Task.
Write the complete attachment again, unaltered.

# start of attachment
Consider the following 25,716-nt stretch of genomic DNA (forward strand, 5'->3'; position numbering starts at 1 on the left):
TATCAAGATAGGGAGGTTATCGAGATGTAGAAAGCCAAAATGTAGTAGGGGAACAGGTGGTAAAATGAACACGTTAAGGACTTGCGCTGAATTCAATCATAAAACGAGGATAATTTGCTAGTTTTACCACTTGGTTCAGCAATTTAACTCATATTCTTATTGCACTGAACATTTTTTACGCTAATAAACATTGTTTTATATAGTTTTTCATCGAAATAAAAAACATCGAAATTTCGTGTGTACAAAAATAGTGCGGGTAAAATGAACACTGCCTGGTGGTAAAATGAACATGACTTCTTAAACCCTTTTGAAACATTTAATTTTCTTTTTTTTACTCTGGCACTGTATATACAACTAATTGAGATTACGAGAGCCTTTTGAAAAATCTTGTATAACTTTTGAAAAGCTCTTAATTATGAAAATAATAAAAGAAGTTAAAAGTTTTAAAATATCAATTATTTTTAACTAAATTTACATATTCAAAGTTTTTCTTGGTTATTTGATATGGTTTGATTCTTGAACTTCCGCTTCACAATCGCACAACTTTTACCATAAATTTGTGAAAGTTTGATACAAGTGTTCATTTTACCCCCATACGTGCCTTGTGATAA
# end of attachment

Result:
Consider the following 25,716-nt stretch of genomic DNA (forward strand, 5'->3'; position numbering starts at 1 on the left):
TATCAAGATAGGGAGGTTATCGAGATGTAGAAAGCCAAAATGTAGTAGGGGAACAGGTGGTAAAATGAACACGTTAAGGACTTGCGCTGAATTCAATCATAAAACGAGGATAATTTGCTAGTTTTACCACTTGGTTCAGCAATTTAACTCATATTCTTATTGCACTGAACATTTTTTACGCTAATAAACATTGTTTTATATAGTTTTTCATCGAAATAAAAAACATCGAAATTTCGTGTGTACAAAAATAGTGCGGGTAAAATGAACACTGCCTGGTGGTAAAATGAACATGACTTCTTAAACCCTTTTGAAACATTTAATTTTCTTTTTTTTACTCTGGCACTGTATATACAACTAATTGAGATTACGAGAGCCTTTTGAAAAATCTTGTATAACTTTTGAAAAGCTCTTAATTATGAAAATAATAAAAGAAGTTAAAAGTTTTAAAATATCAATTATTTTTAACTAAATTTACATATTCAAAGTTTTTCTTGGTTATTTGATATGGTTTGATTCTTGAACTTCCGCTTCACAATCGCACAACTTTTACCATAAATTTGTGAAAGTTTGATACAAGTGTTCATTTTACCCCCATACGTGCCTTGTGATAA